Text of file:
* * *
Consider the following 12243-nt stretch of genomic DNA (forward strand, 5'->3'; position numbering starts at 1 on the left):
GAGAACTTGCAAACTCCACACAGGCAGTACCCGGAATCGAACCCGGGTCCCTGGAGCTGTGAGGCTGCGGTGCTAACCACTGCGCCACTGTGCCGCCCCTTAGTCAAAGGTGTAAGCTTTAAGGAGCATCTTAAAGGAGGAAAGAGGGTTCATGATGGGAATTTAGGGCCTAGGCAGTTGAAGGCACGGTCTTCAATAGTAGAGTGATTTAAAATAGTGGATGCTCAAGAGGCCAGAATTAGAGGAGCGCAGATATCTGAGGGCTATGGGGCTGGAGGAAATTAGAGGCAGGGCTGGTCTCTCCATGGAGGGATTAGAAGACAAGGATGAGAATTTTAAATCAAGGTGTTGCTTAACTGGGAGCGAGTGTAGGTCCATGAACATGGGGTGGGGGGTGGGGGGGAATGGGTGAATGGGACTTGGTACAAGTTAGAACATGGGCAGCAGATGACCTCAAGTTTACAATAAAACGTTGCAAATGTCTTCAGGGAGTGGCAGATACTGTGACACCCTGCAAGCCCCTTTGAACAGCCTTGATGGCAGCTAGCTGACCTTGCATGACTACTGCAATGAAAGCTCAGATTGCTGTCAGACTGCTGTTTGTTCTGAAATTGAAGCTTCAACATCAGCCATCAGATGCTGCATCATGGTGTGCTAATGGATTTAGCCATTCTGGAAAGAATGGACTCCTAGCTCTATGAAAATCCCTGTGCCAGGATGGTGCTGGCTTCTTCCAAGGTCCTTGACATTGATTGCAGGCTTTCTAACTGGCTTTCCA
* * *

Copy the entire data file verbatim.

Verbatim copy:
Consider the following 12243-nt stretch of genomic DNA (forward strand, 5'->3'; position numbering starts at 1 on the left):
GAGAACTTGCAAACTCCACACAGGCAGTACCCGGAATCGAACCCGGGTCCCTGGAGCTGTGAGGCTGCGGTGCTAACCACTGCGCCACTGTGCCGCCCCTTAGTCAAAGGTGTAAGCTTTAAGGAGCATCTTAAAGGAGGAAAGAGGGTTCATGATGGGAATTTAGGGCCTAGGCAGTTGAAGGCACGGTCTTCAATAGTAGAGTGATTTAAAATAGTGGATGCTCAAGAGGCCAGAATTAGAGGAGCGCAGATATCTGAGGGCTATGGGGCTGGAGGAAATTAGAGGCAGGGCTGGTCTCTCCATGGAGGGATTAGAAGACAAGGATGAGAATTTTAAATCAAGGTGTTGCTTAACTGGGAGCGAGTGTAGGTCCATGAACATGGGGTGGGGGGTGGGGGGGAATGGGTGAATGGGACTTGGTACAAGTTAGAACATGGGCAGCAGATGACCTCAAGTTTACAATAAAACGTTGCAAATGTCTTCAGGGAGTGGCAGATACTGTGACACCCTGCAAGCCCCTTTGAACAGCCTTGATGGCAGCTAGCTGACCTTGCATGACTACTGCAATGAAAGCTCAGATTGCTGTCAGACTGCTGTTTGTTCTGAAATTGAAGCTTCAACATCAGCCATCAGATGCTGCATCATGGTGTGCTAATGGATTTAGCCATTCTGGAAAGAATGGACTCCTAGCTCTATGAAAATCCCTGTGCCAGGATGGTGCTGGCTTCTTCCAAGGTCCTTGACATTGATTGCAGGCTTTCTAACTGGCTTTCCA